By Bill Finley
The future of Arlington Park remains very much up in the air, but Roy Arnold is convinced that racing can prosper there and is hopeful that he can spearhead an effort to insure that one of America's most beautiful racetracks remains a racetrack for years to come.
Arnold should know. He was the track's president during better times, from 2006-2010, and is currently the president and CEO of Endeavor Hotel Group. Arnold was instrumental in bringing together a consortium interested in purchasing Arlington Park from Churchill Downs. Churchill announced in February that it was putting the track up for sale and set Tuesday as a deadline to receive bids. Other than Arnold's group, it is not known who made bids and for how much.
“We have this iconic jewel which is known throughout the world and people are accepting as inevitable the fact that it's going to be bulldozed,” he said. “For the industry to stand by while that happens would be tragic.”
Endeavor sent out a press release Tuesday in which it said that it had joined forces with three other companies as well as “high net worth individuals.” The plan is to create a whole new Arlington, just one facet of what Arnold called a “diversified, four-seasons sports and entertainment district.” The foot print of the racetrack itself will be reduced and the land that is left over will be used to build an arena suitable for a minor league hockey team, a low-density housing development and a 60-acre industrial space. The ancillary businesses will create a revenue stream that will make it easier to justify keeping racing on the site. He also said that if the group takes over Arlington it will be able to offer sports wagering.
Arnold would not disclose how much his group bid, but was confident that it will be enough to secure a deal.
“We have the passion, we have the capital, we have the vision,” he said. “Now all we need is the opportunity. That started with our putting the bid in. Now we have to let the process unfold. We believe we will have one of the highest, if not the highest, bid.”
Arnold's group has the backing of the Illinois Thoroughbred Horsemen's Association, which has worked behind the scenes to find a potential buyer interested in maintaining racing. While Arnold realizes there are plenty of challenges operating a racetrack, especially one that does not receive revenue from a casino, in the modern era, but he said there's no reason why racing in Chicago can't succeed.
“People have concluded that absent subsidies this is a dead sport, that if you take away the supplements that go toward the major racing states that still have good programs that it would be difficult to see them continuing,” he said. “We can create a different model that will work. The fact is the track is profitable and can be profitable as a racetrack.”
Arnold foresees operating a “boutique” style meet that would be shorter than Arlington's current season. That will help with the purse level, currently a problem with Arlington offering some of the smallest purses in the sport. The plan also calls for lowering the takeout to make the product more attractive to bettors.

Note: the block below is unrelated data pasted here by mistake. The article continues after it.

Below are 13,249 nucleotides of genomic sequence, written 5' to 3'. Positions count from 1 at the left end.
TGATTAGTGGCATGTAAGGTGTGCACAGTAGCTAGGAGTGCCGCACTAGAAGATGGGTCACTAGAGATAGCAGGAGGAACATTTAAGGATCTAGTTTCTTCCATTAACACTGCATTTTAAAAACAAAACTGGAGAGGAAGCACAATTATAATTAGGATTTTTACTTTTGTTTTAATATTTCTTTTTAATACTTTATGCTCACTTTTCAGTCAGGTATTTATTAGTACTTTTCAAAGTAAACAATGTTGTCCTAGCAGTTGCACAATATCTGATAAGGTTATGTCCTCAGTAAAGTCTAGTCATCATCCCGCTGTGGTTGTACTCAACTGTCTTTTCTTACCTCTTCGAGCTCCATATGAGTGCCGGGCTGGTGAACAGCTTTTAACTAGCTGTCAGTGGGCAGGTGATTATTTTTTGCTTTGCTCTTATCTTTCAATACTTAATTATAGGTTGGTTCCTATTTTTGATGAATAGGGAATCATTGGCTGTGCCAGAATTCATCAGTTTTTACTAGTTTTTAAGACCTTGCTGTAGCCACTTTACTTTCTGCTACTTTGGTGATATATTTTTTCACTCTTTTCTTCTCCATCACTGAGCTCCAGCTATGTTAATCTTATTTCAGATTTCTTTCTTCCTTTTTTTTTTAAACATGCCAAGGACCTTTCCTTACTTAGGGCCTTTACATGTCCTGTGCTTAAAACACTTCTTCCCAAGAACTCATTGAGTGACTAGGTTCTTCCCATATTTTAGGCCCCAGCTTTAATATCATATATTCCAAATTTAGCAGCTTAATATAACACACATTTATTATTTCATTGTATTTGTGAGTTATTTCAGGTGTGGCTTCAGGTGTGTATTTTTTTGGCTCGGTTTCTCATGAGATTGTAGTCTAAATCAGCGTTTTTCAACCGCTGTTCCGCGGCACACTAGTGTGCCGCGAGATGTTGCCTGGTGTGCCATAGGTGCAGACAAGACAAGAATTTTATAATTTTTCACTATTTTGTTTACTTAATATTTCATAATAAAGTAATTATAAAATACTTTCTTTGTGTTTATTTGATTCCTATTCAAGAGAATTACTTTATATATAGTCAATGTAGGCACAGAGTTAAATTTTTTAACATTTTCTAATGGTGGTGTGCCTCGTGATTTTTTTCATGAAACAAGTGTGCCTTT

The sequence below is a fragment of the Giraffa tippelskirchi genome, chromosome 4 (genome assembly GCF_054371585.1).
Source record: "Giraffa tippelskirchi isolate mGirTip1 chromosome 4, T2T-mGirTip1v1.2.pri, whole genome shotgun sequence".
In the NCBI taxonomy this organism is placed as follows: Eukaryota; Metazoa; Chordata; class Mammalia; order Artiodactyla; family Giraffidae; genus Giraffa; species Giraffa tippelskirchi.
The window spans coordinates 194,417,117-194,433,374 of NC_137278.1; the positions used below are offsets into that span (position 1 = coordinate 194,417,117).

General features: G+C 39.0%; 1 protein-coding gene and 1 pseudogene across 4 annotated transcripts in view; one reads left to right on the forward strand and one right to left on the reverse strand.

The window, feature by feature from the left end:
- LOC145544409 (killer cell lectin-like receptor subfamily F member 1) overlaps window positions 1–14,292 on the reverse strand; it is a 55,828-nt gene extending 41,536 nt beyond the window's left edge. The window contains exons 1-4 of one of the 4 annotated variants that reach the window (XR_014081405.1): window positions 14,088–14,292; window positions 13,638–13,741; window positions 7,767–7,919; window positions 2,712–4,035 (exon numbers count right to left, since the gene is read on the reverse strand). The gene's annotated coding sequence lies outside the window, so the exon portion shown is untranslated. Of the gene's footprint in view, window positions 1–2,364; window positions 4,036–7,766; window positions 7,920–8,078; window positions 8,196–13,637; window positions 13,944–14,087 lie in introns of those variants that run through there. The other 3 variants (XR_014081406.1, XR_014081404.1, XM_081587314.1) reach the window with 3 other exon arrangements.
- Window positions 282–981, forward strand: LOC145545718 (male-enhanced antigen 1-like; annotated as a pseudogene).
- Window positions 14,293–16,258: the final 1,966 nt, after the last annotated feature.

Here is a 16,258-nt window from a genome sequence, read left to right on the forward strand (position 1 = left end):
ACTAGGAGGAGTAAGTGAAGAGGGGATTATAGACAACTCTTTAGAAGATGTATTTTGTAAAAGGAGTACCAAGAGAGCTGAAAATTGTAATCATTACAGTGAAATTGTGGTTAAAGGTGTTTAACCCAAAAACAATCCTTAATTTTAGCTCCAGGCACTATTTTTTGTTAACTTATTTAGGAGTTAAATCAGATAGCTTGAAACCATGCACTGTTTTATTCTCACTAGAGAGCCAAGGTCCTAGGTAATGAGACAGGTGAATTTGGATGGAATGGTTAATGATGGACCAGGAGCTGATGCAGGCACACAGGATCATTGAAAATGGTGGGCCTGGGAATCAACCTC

While Arnold and his partners believe an on-going racing operation at Arlington will work, it's clear that the bid also involves a desire to keep racing going at a track that has been around since 1927.
“There is for some reason an inability of some in the industry to understand that the demise of Arlington in America's third largest media market would be a catastrophe for the sport,” he said. “We are doing this because we have a passion for thoroughbred racing.”
But there's only so much that Arnold can do. Churchill Downs is under no obligation to accept their offer, even if it is the largest one submitted. WGN Television reported that there are fewer than 10 prospective buyers and that “a couple” of the bids came from groups interested in maintaining Arlington as a racetrack. WGN speculated that the Chicago Bears may be involved and may be interested in building a new stadium on the racetrack property.
In May, the Illinois Thoroughbred Horsemen's Association urged the Illinois Attorney General to launch an antitrust probe of Churchill Downs, alleging it had taken steps to preclude casino gaming and diminish pari-mutuel wagering at Arlington. While Churchill never applied for a casino license for Arlington, it is heavily involved in gaming in the state and is said to be interested in opening new casinos.
Additionally, the Village of Arlington Heights approved an ordinance to prevent racetrack owner Churchill Downs from prohibiting any future buyer from continuing to operate the facility as a racetrack.
Is it in Churchill's best interests, politically, to sell the property to a group interested in keeping racing alive?
“Churchill has two ways of going,” said Mike Campbell, the president of the horsemen's group. “They can reject this offer, but if they do it brings up all sorts of issues about anti-trust allegations that are currently floating around that the Attorney General may be looking at. I know there is an effort among legislators to make that happen. Many legislators are very concerned about how this all came down. If I were Churchill, I would take a look at all that. They have other interests and bigger fish to fry in Illinois than eliminating horse racing at Arlington Park. I believe they might finally capitulate and allow this to happen for the single reason that have their eye on a casino in Waukegan and in the city of Chicago. It's up to them. The hard way or the easy way. It's their choice.”
The 2021 meet is set to conclude Sept. 25. Churchill has already said this will be the last ever meet at Arlington under their ownership. There's nothing to do between now and then but wait, and hope that Arlington is sold to a group that believes in the future of racing in Chicago.